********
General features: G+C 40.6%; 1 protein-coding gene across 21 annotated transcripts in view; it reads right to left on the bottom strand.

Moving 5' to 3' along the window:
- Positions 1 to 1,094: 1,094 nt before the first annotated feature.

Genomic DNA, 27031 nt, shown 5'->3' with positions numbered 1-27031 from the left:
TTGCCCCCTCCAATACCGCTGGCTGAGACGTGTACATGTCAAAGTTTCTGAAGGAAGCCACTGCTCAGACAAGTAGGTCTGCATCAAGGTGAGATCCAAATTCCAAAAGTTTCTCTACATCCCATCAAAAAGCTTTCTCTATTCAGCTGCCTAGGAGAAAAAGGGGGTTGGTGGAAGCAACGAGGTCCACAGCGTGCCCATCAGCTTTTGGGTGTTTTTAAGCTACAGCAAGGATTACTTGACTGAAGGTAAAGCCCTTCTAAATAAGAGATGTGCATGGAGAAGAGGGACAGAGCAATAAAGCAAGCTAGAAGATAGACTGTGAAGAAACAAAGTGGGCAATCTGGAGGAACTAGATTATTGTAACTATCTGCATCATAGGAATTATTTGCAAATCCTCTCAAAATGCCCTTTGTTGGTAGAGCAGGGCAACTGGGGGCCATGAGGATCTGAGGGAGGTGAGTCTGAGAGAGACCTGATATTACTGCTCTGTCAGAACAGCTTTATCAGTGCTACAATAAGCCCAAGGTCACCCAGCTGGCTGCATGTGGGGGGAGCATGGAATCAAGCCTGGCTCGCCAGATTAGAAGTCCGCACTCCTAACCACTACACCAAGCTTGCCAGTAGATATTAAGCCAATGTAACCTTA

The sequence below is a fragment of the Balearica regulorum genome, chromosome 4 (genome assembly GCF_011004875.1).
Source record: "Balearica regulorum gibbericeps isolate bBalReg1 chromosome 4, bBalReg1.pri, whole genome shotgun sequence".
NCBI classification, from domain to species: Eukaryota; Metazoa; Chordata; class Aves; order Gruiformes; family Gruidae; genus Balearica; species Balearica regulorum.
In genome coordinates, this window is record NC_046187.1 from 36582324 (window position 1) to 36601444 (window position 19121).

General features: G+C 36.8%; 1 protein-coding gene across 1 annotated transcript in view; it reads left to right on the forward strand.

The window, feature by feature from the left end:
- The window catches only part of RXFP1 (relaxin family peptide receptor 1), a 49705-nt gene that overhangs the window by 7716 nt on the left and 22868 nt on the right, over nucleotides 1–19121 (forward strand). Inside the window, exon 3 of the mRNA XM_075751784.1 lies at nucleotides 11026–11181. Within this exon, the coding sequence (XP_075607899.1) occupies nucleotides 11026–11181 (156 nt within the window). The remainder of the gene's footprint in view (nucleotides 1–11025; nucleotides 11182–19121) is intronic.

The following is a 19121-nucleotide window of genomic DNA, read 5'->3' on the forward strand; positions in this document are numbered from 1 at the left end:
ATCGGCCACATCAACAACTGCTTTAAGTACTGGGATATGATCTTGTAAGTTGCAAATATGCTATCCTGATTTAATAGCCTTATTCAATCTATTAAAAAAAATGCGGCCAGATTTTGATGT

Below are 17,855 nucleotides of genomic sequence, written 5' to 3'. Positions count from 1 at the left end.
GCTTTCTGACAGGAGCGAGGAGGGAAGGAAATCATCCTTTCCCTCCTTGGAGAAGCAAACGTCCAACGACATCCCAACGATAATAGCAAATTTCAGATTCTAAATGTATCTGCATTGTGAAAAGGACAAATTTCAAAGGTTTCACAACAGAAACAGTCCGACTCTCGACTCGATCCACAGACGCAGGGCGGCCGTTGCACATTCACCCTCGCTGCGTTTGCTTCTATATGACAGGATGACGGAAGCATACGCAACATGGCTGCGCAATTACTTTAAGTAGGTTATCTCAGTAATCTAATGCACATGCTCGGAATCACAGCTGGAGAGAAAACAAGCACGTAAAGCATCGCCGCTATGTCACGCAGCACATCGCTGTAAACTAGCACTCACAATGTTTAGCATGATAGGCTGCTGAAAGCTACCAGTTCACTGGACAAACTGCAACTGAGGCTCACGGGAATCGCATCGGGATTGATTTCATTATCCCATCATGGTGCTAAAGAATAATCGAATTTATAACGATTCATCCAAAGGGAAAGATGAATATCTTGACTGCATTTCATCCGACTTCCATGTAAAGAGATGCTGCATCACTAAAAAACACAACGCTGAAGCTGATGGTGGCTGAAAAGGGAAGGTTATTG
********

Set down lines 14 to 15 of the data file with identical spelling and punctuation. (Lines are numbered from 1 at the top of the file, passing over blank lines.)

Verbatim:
ATCGGCCACATCAACAACTGCTTTAAGTACTGGGATATGATCTTGTAAGTTGCAAATATGCTATCCTGATTTAATAGCCTTATTCAATCTATTAAAAAAAATGCGGCCAGATTTTGATGT

Below are 17,855 nucleotides of genomic sequence, written 5' to 3'. Positions count from 1 at the left end.